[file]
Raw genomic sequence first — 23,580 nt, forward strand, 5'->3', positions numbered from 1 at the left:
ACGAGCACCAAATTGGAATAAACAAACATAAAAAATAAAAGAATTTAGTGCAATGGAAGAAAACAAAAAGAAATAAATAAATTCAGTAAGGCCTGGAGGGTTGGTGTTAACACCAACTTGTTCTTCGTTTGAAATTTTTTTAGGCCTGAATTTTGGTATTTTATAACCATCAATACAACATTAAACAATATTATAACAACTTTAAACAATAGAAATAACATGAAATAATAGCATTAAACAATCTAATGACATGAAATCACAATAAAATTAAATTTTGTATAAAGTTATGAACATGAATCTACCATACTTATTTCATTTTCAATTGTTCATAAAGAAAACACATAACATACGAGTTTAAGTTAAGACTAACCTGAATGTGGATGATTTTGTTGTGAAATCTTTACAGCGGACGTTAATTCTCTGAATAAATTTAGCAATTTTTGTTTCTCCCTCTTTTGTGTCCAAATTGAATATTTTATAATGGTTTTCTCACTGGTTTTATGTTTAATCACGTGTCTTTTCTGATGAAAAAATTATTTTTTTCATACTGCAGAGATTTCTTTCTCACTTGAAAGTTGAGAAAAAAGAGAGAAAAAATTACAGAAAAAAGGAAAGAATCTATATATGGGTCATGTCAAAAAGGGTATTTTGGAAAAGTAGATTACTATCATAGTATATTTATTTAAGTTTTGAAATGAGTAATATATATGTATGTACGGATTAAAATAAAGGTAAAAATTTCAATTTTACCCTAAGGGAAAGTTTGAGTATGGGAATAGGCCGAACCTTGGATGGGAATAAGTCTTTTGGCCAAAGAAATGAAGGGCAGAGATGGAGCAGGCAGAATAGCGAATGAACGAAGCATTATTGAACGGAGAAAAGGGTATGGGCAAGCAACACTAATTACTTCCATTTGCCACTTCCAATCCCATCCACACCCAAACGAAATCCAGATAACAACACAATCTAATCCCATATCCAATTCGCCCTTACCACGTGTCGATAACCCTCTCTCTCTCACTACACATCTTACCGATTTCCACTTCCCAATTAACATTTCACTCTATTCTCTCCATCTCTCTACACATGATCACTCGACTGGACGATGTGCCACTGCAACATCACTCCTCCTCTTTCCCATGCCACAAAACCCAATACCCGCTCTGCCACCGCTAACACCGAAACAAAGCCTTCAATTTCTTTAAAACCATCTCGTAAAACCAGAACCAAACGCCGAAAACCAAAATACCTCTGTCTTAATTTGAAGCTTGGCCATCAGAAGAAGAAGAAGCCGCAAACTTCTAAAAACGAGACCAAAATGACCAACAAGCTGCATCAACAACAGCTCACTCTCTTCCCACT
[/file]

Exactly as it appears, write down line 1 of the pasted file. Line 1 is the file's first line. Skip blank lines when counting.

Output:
Raw genomic sequence first — 23,580 nt, forward strand, 5'->3', positions numbered from 1 at the left: